The very basic premise, which is intriguing enough in itself. The full moon night that seems to herald disaster for Lala Baijnath and his household: what is its significance? There is lots here that is puzzling: the woman who wanders the haveli, singing; the long-abandoned apartments, which look as clean and fresh as if they were still occupied; the black cat that roams the haveli. Is Prakash losing his mind, or is there really a spirit that has fallen for him? Neat enough.

The woman in white, with Prakash in tow

The music, composed by Salil Choudhary, to lyrics by Shailendra. This, I admit, isn’t vintage Salil Choudhary; those signature tunes and beats do appear now and then in the interludes, but as for the songs, they’re good—though not of Salilda’s usual calibre. The best of the lot is the oft-repeated Saathi re (for which one of the interludes, late in the song, is the tune of Baagh mein kali khili bagiya mehki); other good songs include Ta deem taana deem and Tum kahaan le chale ho.

What I didn’t like:

Where do I start?

The problems are manifold. Firstly, in an effort to magnify the drama of it all, the inexplicability and the suspense, some outright absurd plot elements have been put in—the sort of stuff that doesn’t make any sense. The table-hopping glass of milk in that early scene, for example. And, most notably, a scene where Prakash finally gets close enough to creep up behind the ghostly woman who’s been singing Saathi re (note the black hair curling around the neck):

Prakash approaches the 'ghost'

He puts a hand on her shoulder, and she turns around, to be revealed as a nurse who’s chatting with Sumer (note that unmissable white headgear):

... and it turns out to be the nurse

Second (and related to this), the red herrings. The plot is packed so thick with all these people who want Baijnath to kick the bucket—and yet, in some cases, it’s not clear why. I can understand the greed of Buaji and Ramesh (and their assertion that they are entitled to a share in the property), but why does Narendra’s wife want him dead? No explanation is given. Also, if much of the town is convinced that Lala Baijnath killed Rani, how come the police are in the dark? And if the police did investigate Rani’s death (which they should have) and are convinced of the man’s innocence, why haven’t they made that public knowledge?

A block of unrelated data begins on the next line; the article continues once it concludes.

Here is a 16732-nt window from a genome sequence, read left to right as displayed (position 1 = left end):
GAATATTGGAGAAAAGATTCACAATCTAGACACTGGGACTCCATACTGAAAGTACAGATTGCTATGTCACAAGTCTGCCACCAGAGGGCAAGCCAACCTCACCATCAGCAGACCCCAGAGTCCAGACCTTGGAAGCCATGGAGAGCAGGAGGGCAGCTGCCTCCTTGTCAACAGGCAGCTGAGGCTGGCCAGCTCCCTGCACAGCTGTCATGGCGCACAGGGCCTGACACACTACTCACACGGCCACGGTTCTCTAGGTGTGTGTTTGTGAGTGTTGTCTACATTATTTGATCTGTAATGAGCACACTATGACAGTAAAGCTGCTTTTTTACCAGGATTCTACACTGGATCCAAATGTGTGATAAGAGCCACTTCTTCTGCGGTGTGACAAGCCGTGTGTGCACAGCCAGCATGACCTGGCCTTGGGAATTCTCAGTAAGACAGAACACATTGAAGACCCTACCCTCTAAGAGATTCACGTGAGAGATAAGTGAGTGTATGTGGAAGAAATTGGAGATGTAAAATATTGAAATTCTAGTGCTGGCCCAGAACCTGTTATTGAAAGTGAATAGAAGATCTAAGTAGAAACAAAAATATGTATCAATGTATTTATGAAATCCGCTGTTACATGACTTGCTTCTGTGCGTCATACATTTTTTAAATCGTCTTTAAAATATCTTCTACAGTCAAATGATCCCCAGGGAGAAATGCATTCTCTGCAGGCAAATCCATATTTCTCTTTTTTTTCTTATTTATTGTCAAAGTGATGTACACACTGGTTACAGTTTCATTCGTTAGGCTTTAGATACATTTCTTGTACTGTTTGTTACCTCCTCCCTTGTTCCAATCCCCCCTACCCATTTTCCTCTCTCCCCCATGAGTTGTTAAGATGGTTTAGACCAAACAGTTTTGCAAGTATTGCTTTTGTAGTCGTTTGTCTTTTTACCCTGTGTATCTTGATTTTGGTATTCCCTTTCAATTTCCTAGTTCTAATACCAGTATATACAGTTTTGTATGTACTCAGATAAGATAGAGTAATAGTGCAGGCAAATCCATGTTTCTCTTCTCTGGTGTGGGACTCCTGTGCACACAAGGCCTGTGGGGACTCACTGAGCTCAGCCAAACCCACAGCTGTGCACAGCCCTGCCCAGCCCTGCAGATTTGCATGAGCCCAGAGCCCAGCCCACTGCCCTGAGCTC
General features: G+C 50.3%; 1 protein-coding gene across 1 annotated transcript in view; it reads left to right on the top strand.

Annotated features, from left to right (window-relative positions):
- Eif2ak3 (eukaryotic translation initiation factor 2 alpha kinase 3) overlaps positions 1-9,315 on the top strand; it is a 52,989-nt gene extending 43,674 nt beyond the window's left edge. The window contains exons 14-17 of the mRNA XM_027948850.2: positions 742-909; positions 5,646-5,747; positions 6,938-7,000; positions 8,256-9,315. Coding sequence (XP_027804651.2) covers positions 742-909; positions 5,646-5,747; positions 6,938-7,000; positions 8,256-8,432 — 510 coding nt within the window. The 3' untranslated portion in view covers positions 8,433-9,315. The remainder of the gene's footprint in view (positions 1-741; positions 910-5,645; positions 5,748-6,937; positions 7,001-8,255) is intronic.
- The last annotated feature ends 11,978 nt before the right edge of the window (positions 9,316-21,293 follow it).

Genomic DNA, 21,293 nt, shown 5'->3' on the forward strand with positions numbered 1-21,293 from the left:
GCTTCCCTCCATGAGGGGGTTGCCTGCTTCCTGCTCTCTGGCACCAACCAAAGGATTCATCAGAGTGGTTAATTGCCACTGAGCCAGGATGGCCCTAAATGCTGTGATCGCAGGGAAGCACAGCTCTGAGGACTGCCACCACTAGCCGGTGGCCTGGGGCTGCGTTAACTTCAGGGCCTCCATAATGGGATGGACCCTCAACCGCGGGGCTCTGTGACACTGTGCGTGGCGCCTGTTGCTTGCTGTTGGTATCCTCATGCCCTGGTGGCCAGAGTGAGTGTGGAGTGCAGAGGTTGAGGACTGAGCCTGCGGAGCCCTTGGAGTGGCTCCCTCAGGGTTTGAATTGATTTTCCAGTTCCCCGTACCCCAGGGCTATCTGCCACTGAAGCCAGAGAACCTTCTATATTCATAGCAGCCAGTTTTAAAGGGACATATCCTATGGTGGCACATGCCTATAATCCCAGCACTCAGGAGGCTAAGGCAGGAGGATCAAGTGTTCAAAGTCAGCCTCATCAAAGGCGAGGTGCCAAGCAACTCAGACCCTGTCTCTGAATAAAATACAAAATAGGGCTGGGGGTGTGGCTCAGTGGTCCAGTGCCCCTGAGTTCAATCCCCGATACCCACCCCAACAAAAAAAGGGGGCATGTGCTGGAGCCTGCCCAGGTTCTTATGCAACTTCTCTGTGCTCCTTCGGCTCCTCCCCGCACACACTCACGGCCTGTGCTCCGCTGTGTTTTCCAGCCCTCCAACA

How come everybody in this household (including Baijnath’s devoted wife) seems to pretty much take Baijnath’s affair with Rani—down to keeping her in the house—in their stride? (Yes, it might be a case of being broadminded, or it may simply be that everybody’s too scared of getting into Baijnath’s bad books and being left out of his will, but somehow one never gets that impression).

Third, the sheer bad writing. The complete forgetting of the fact that there’s a man who’s bedridden, for example. Yes, life does go on, but when the pater familias is hovering on the brink of death, would you really invite a bunch of noisy friends for a big garden party with much singing and dancing? And spend the rest of your time either going hunting or singing love songs?

Lastly, the acting. After Manoj Kumar, Nandini has the most prominent role, and she’s awful. Very stylish, but terribly hammy. Kumud Chhugani , Shiv Kumar, Rabindra Banerjee and Praveen Choudhary are marginally better, and in their combined presence, even relatively better actors like Manoj Kumar, DK Sapru and Leela Mishra resort to much eye-rolling and madly exaggerated expressions.

Verdict: What Poonam ki Raat needed was a scriptwriter who could mould the basic story into a tight, logical screenplay—and a director who knew how to make a suspense film.  In the absence of both, this is a disappointment.

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57 thoughts on “Poonam ki Raat (1965)

  1. Funny, that you should write a review of it today. Just 2-3 days back, I came across the scene of Manoj Kumar discovers the well-preserved corpse of the drown nurse.

    The plot seems very intriguing but if you say the direction and screenplay was bad, it doesn’t help much, if it is the other way round, one can always watch it. I didn’t like Woh Kaun Thi nor Anita much, and if you say they are better films than these, then I better give it a miss. Reeba liked it and I was playing with the idea to watch it someday, when I’ve time (Did I hear somebody laugh?).
    Loved reading your review. It is much better than the film.
    So, Manoj Kumar had sort of a monopoly on suspense films in the 60s, it seems.

    • Madhu, was this scene in the version you watched? I saw this film a long time ago. Late 70s or early 80s on the screen (long story why & how).
      The scene above was like an unexpected vaar on the senses of the audience. Just when you had pushed the nurse into the background and forgotten all about her. The scenes preceeding were light & full of fun thus maximising the effect. It remained on my mind for quite some time. Quite horrific *shudder*
      Or maybe I was more impressionable then than now :-/
      Whether it was because of this scene or what I don’t know but I found the film quite good. Kishore Sahu made some very good suspense films. Tower House, Shikari. I watched the latter a few years ago & I must say the suspense was great.